NASA's retired flying telescope heads to museum

SOFIA in flight with its telescope bay door open.
SOFIA in flight with its telescope bay door open. (Image credit: NASA/Jim Ross)

It's not off to the scrapyard quite yet for the historic aircraft that carried NASA's flying telescope.

On Sept. 29, NASA and the German Space Agency (DLR) retired their joint Stratospheric Observatory for Infrared Astronomy (SOFIA) aircraft, a modified Boeing 747SP that lofted a 106-inch (2.7-meter) reflective telescope on overnight flights. 

After nearly 20 years of flying as a commercial aircraft for PanAm and United, followed by eight years of science missions for NASA and DLR, SOFIA officially has a retirement home: the Pima Air & Space Museum in Tucson, Ariz. On Tuesday (Dec. 13), the aircraft will take its final flight, journeying from its former home, NASA's Armstrong Flight Research Center in California, to Pima, according to a NASA statement.

Related: NASA's flying telescope is coming to the end of its mission but leaves a strong science legacy

The Pima team is still assessing plans for the preservation and display of SOFIA — aircraft taxidermy, if you will — but the plane will eventually go on view to the public.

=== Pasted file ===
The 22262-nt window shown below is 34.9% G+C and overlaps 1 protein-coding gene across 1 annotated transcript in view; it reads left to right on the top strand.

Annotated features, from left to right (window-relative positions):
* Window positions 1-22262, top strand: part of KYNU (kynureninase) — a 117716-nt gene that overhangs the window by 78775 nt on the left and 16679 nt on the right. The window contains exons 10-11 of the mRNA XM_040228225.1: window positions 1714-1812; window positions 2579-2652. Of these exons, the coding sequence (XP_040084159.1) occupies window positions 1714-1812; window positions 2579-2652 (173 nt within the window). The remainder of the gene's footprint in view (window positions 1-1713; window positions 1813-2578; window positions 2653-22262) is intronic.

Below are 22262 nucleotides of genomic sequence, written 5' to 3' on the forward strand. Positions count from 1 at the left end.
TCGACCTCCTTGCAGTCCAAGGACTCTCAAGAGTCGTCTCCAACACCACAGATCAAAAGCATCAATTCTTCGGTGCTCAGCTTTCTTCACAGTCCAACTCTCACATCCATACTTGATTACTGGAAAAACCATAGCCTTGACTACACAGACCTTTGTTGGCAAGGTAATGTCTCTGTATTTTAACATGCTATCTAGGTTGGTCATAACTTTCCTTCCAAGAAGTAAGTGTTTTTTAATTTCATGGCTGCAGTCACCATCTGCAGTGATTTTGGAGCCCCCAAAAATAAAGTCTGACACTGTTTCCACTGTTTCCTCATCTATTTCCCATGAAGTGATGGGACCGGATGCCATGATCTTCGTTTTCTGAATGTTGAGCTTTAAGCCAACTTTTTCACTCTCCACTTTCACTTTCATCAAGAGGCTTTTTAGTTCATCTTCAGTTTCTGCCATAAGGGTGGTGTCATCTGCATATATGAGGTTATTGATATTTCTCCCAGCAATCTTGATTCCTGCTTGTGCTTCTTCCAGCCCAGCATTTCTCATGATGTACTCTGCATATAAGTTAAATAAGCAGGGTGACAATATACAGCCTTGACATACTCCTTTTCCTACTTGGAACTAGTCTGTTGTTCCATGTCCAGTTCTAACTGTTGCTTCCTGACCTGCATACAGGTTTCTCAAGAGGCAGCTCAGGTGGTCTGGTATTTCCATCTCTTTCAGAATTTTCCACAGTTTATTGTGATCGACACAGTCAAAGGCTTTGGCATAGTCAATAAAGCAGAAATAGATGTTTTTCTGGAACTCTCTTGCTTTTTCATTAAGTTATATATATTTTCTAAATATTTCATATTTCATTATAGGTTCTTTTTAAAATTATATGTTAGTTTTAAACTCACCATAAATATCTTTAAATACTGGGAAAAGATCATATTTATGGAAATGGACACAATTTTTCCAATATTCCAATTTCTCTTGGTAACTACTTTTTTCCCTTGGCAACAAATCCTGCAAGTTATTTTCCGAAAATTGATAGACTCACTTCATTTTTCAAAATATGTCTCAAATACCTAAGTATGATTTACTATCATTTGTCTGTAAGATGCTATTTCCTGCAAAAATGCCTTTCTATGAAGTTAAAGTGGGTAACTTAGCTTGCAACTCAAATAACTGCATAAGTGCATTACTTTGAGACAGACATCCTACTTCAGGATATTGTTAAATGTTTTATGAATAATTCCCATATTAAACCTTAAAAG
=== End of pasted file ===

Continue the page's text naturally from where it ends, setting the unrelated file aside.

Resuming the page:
At Pima, which has six hangars and 80 acres of outdoor display grounds, SOFIA will join other retired NASA aircraft, including the first Super Guppy cargo aircraft that shuttled Saturn V rocket parts during the Apollo program, and the KC-135 "Weightless Wonder V," which flew "zero G" parabolic arcs.  

"The SOFIA mission has a powerful potential to inspire, from its discoveries about the unknown in our universe, to the engineering achievements that broke new ground, to the international cooperation that made it all possible," Paul Hertz, senior advisor for the Science Mission Directorate at NASA and former head of astrophysics for the agency, said in the statement. "We are excited SOFIA will continue to engage a diverse new generation of scientists, engineers, and explorers."

Some of SOFIA's biggest discoveries include finding water in sunlit areas of the moon, mapping magnetic fields in nearby galaxies, and the first observation of the very first molecule in the universe after the Big Bang: helium hydride.

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Stefanie Waldek
Contributing writer

Space.com contributing writer Stefanie Waldek is a self-taught space nerd and aviation geek who is passionate about all things spaceflight and astronomy. With a background in travel and design journalism, as well as a Bachelor of Arts degree from New York University, she specializes in the budding space tourism industry and Earth-based astrotourism. In her free time, you can find her watching rocket launches or looking up at the stars, wondering what is out there. Learn more about her work at www.stefaniewaldek.com (opens in new tab).